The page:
Application of Fracture Mechanics Concepts to Hierarchical Biomechanics of Bone and Bone-like Materials



Fracture mechanics concepts are applied to gain some understanding of the hierarchical nanocomposite structures of hard biological tissues such as bone, tooth and shells. At the most elementary level of structural hierarchy, bone and bone-like materials exhibit a generic structure on the nanometer length scale consisting of hard mineral platelets arranged in a parallel staggered pattern in a soft protein matrix. The discussions in this paper are organized around the following questions: (1) The length scale question: why is nanoscale important to biological materials? (2) The stiffness question: how does nature create a stiff composite containing a high volume fraction of a soft material? (3) The toughness question: how does nature build a tough composite containing a high volume fraction of a brittle material? (4) The strength question: how does nature balance the widely different strengths of protein and mineral? (5) The optimization question: Can the generic nanostructure of bone and bone-like materials be understood from a structural optimization point of view? If so, what is being optimized? What is the objective function? (6) The buckling question: how does nature prevent the slender mineral platelets in bone from buckling under compression? (7) The hierarchy question: why does nature always design hierarchical structures? What is the role of structural hierarchy? A complete analysis of these questions taking into account the full biological complexities is far beyond the scope of this paper. The intention here is only to illustrate some of the basic mechanical design principles of bone-like materials using simple analytical and numerical models. With this objective in mind, the length scale question is addressed based on the principle of flaw tolerance which, in analogy with related concepts in fracture mechanics, indicates that the nanometer size makes the normally brittle mineral crystals insensitive to cracks-like flaws. Below a critical size on the nanometer length scale, the mineral crystals fail no longer by propagation of pre-existing cracks, but by uniform rupture near their limiting strength. The robust design of bone-like materials against brittle fracture provides an interesting analogy between Darwinian competition for survivability and engineering design for notch insensitivity. The follow-up analysis with respect to the questions on stiffness, strength, toughness, stability and optimization of the biological nanostructure provides further insights into the basic design principles of bone and bone-like materials. The staggered nanostructure is shown to be an optimized structure with the hard mineral crystals providing structural rigidity and the soft protein matrix dissipating fracture energy. Finally, the question on structural hierarchy is discussed via a model hierarchical material consisting of multiple levels of self-similar composite structures mimicking the nanostructure of bone. We show that the resulting “fractal bone”, a model hierarchical material with different properties at different length scales, can be designed to tolerate crack-like flaws of multiple length scales.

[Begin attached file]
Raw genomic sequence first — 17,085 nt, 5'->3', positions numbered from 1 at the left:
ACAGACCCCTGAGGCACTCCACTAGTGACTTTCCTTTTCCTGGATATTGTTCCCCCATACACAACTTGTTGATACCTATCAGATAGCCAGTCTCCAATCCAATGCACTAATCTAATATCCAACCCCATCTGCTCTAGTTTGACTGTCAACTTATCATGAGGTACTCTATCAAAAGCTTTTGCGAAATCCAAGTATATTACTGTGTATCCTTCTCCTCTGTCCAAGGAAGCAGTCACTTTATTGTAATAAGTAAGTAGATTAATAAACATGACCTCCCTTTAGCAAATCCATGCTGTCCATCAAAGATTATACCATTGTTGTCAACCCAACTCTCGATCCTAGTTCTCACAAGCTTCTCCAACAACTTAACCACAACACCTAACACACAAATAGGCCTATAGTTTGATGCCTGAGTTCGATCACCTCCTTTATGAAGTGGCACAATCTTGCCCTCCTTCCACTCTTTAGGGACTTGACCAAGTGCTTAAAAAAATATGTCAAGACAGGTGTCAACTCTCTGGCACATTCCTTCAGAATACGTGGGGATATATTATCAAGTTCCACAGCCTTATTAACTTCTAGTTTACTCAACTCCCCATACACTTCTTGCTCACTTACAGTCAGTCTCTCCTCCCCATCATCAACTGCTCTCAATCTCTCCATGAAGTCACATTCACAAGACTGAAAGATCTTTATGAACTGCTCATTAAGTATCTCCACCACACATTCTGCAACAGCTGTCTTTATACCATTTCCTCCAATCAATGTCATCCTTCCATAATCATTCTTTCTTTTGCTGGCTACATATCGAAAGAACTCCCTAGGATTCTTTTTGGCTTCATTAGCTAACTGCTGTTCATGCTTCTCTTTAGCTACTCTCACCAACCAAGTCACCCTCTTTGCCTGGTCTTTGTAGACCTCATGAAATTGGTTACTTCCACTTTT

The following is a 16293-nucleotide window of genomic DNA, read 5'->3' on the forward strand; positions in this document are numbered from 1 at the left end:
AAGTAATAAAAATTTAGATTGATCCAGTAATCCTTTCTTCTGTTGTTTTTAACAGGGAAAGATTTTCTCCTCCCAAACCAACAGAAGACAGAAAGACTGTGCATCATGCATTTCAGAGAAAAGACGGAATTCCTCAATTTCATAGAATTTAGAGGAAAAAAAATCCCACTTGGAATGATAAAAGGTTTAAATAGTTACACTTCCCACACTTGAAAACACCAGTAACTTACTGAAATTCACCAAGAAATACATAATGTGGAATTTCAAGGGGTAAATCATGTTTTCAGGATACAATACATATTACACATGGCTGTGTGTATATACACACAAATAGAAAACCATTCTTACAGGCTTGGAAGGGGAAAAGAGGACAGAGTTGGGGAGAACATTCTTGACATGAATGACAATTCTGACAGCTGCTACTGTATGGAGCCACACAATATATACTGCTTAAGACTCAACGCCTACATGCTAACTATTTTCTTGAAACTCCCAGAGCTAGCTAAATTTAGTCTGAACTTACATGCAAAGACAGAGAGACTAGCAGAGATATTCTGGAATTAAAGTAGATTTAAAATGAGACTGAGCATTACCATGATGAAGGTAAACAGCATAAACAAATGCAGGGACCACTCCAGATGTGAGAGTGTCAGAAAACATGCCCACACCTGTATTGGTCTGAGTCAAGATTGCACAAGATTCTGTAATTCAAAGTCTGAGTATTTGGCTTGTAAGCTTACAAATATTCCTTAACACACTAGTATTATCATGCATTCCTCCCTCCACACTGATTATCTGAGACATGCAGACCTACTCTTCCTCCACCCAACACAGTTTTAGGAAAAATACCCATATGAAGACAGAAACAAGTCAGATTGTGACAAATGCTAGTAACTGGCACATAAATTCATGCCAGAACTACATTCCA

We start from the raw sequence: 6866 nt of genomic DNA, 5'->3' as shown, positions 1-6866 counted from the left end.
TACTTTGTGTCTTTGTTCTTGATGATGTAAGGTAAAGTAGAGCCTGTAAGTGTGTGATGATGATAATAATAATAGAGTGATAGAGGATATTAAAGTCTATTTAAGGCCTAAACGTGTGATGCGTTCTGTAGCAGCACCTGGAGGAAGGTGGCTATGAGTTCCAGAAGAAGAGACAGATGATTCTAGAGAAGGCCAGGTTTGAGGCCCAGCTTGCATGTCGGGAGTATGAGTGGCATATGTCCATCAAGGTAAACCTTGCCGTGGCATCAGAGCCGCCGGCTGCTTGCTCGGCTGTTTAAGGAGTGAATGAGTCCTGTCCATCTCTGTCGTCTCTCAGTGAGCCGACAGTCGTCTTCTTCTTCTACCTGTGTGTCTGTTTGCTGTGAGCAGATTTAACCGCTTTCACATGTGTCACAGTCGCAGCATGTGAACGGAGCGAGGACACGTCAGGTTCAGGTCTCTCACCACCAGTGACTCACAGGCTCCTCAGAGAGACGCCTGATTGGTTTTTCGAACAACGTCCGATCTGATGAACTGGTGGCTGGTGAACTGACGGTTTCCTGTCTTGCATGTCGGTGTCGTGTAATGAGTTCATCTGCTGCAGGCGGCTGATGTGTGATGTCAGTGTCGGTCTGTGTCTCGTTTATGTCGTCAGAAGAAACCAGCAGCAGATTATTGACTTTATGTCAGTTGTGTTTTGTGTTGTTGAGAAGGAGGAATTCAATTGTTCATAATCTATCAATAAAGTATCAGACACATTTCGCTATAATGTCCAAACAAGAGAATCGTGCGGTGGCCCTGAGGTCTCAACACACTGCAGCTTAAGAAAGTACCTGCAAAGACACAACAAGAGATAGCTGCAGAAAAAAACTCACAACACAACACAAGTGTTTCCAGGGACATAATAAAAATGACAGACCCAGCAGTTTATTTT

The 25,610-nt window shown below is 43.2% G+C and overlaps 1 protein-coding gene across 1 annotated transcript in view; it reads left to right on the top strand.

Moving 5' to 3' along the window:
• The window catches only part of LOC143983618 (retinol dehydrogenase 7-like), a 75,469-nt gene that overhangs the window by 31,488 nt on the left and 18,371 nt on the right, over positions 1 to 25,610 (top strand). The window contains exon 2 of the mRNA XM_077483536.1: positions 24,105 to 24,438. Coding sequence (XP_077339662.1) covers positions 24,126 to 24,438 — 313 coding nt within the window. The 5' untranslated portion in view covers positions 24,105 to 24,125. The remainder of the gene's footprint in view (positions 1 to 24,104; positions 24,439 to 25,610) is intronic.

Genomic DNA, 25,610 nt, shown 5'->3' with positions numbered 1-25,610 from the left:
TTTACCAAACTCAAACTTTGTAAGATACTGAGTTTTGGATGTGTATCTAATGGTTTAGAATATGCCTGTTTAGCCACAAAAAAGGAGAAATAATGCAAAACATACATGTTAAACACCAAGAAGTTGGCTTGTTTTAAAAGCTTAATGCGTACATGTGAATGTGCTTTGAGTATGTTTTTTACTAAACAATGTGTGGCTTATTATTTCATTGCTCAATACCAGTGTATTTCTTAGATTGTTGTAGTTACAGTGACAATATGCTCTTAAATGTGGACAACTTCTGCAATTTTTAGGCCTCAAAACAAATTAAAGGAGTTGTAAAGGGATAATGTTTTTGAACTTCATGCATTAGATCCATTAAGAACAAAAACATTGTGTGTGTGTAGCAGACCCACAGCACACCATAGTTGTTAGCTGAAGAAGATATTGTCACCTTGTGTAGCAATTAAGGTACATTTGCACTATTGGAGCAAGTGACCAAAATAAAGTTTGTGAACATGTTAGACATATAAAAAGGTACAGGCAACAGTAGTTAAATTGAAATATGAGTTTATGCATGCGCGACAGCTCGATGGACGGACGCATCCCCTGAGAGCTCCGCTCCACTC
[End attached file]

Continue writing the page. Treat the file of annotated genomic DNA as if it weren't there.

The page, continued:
Biological materials bone buckling flaw tolerance fracture hierarchical materials nacre size effects stiffness strength structural optimization toughness 


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Copyright information

© Springer 2006

Authors and Affiliations

  1. 1.Max Planck Institute for Metals ResearchStuttgartGermany
  2. 2.Division of EngineeringBrown UniversityProvidenceUSA

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